Look at home for farm workers

By Du Yu 杜宇  / 

Tue, Oct 22, 2013 - Page 8

Even before the controversy over allowing Chinese laborers into Taiwan has been settled, agricultural authorities have announced their intention to open up the farming sector to foreign workers. This decision comes at a time when they have yet to propose a comprehensive regulatory framework or supporting measures, and observers are concerned that this could spark another wave of farmers’ protests.

The farming sector has already had its fair share of problems, with non-productive “fauxmers” occupying agricultural land, a string of food safety scares, a lack of sufficient controls and excessive supply sending prices plummeting. Blame for many of these problems have unfairly been placed on farmers.

A closer look at the root causes of many of these problems reveals the government is mostly culpable, because of policy failings, inadequate controls and outdated regulations, coupled with a lack of a comprehensive vision or planning for the the nation’s agricultural sector.

The reasonable response would be for the government to address these failings and not to use the free-market mechanism as an excuse for deregulating farming products in international trade negotiations, an arrangement that is likely to make things even more difficult for farmers.

For example, consider the policy of opening up the sector to foreign labor. Public opinion on this issue greatly differs. Some large-scale agricultural producers have long advocated such a move, citing the difficulty of recruiting workers. However, there are also many who say that opening up the sector to foreign workers would have considerable impact on jobs for domestic workers, especially for middle-aged workers and women.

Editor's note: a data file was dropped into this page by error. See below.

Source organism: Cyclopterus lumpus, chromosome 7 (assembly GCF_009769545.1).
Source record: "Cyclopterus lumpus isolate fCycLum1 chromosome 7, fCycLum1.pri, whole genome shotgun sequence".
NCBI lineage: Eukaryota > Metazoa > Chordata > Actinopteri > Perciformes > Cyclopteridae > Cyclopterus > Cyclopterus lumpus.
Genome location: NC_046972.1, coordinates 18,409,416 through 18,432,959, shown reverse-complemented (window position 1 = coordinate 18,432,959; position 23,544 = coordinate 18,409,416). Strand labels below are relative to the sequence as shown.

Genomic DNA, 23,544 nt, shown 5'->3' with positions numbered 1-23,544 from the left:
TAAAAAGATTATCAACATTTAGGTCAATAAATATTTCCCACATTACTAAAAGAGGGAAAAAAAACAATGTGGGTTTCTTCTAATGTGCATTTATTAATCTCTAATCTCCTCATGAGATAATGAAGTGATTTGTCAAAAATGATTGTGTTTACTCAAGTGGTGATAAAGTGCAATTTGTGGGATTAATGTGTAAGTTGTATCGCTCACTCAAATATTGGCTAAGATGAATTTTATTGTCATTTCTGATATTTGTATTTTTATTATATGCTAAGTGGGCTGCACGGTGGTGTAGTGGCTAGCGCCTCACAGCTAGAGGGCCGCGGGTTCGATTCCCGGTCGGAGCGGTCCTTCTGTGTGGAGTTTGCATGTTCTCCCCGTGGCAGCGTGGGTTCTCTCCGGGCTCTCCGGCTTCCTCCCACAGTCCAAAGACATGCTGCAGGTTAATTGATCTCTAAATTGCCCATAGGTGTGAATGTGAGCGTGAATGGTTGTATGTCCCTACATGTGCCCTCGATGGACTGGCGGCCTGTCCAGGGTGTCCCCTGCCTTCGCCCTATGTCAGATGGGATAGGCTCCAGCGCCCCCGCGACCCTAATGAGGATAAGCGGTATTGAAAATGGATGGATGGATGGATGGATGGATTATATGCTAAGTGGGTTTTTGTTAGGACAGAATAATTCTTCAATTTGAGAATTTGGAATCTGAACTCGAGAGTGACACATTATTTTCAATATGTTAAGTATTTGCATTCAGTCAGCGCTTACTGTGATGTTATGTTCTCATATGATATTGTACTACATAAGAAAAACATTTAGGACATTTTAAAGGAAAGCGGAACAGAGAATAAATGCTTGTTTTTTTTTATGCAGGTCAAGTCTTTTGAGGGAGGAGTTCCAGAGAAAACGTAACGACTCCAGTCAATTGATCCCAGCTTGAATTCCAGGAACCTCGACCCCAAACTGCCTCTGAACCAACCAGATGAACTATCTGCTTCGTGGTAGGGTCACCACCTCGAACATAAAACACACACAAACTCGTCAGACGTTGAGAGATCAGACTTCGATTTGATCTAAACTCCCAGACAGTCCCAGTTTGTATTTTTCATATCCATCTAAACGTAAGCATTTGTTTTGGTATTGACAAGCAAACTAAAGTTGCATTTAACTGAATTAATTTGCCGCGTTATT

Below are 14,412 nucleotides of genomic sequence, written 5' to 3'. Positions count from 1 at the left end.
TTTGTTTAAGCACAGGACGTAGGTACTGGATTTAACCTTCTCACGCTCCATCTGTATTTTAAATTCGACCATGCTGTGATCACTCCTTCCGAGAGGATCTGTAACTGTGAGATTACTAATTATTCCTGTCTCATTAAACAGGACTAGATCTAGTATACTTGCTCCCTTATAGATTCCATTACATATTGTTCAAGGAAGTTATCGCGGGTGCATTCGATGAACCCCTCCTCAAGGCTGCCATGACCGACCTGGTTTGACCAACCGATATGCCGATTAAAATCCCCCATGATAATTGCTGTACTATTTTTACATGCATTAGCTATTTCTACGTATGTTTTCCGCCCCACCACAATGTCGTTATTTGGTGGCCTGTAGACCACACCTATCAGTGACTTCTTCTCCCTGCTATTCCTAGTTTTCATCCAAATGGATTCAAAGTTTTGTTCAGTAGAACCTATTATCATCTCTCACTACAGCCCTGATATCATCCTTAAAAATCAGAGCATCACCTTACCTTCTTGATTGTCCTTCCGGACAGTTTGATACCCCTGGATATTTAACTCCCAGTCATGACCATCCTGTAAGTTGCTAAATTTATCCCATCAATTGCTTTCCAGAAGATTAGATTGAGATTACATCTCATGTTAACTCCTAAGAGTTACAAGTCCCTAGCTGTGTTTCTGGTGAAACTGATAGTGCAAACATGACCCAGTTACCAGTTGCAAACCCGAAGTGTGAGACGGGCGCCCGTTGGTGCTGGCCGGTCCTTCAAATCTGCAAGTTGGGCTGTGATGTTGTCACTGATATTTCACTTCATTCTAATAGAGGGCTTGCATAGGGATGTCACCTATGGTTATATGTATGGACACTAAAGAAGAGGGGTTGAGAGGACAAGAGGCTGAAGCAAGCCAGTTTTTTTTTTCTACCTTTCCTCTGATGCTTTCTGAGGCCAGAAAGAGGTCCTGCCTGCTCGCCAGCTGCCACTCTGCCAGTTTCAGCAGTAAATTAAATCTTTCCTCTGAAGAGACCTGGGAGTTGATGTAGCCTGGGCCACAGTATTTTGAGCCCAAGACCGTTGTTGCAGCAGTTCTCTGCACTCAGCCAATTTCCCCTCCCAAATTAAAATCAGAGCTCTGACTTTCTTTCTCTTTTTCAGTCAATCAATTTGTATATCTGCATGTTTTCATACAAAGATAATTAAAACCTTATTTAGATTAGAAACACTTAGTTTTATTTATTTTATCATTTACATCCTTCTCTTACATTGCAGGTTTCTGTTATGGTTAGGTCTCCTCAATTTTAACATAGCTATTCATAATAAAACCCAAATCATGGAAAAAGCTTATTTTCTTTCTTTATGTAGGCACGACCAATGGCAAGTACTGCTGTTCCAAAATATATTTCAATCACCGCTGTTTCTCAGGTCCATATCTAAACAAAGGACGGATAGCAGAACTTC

They are also concerned that this will cause a raft of problems: rising domestic unemployment; farming technology and techniques being taken overseas; and difficulties in managing foreign workers. All of these issues need to be carefully assessed and discussed, and solutions found.

As a stop-gap measure, the government proposed a minimum wage policy to encourage young people to return to the countryside and take up farming in the hope that they would be the next generation of farmers and that the sector would not decline when the current generation retires.

To date, there has been little evidence that this policy has produced any results, and it does seem to conflict with the other policy the government is thinking about implementing, that of allowing foreign laborers to be employed in the sector. The Council for Labor Affairs has also raised objections.

Many farms are small household operations, with limited cultivated acreage and tight finances. They will find it difficult to compete with large-scale operations overseas that have the benefit of economies of scale.

This is why the government wants to attract private investment to restructure the industry and shake up the way it is run, and many policies are now geared toward satisfying the demands of corporate farming outfits. Opening up the sector to foreign labor and Chinese investment is part of this thinking.